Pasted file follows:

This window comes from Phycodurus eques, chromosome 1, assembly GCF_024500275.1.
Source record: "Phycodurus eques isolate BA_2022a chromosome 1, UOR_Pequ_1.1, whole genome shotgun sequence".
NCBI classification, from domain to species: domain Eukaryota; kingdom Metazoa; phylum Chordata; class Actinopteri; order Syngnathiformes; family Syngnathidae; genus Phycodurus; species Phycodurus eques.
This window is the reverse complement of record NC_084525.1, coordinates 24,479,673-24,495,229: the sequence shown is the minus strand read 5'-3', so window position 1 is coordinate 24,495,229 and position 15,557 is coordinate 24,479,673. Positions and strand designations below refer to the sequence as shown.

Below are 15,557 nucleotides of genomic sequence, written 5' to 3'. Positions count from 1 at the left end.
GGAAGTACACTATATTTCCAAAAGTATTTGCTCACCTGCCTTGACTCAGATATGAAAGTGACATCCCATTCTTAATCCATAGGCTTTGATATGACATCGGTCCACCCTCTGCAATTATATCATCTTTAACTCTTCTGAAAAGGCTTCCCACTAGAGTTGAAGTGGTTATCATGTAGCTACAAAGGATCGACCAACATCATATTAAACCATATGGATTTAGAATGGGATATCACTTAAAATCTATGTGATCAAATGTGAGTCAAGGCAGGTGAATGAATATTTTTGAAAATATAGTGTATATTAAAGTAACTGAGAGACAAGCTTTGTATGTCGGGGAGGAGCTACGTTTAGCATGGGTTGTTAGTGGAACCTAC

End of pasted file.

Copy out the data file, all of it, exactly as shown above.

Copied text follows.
This window comes from Phycodurus eques, chromosome 1, assembly GCF_024500275.1.
Source record: "Phycodurus eques isolate BA_2022a chromosome 1, UOR_Pequ_1.1, whole genome shotgun sequence".
NCBI classification, from domain to species: domain Eukaryota; kingdom Metazoa; phylum Chordata; class Actinopteri; order Syngnathiformes; family Syngnathidae; genus Phycodurus; species Phycodurus eques.
This window is the reverse complement of record NC_084525.1, coordinates 24,479,673-24,495,229: the sequence shown is the minus strand read 5'-3', so window position 1 is coordinate 24,495,229 and position 15,557 is coordinate 24,479,673. Positions and strand designations below refer to the sequence as shown.

Below are 15,557 nucleotides of genomic sequence, written 5' to 3'. Positions count from 1 at the left end.
GGAAGTACACTATATTTCCAAAAGTATTTGCTCACCTGCCTTGACTCAGATATGAAAGTGACATCCCATTCTTAATCCATAGGCTTTGATATGACATCGGTCCACCCTCTGCAATTATATCATCTTTAACTCTTCTGAAAAGGCTTCCCACTAGAGTTGAAGTGGTTATCATGTAGCTACAAAGGATCGACCAACATCATATTAAACCATATGGATTTAGAATGGGATATCACTTAAAATCTATGTGATCAAATGTGAGTCAAGGCAGGTGAATGAATATTTTTGAAAATATAGTGTATATTAAAGTAACTGAGAGACAAGCTTTGTATGTCGGGGAGGAGCTACGTTTAGCATGGGTTGTTAGTGGAACCTAC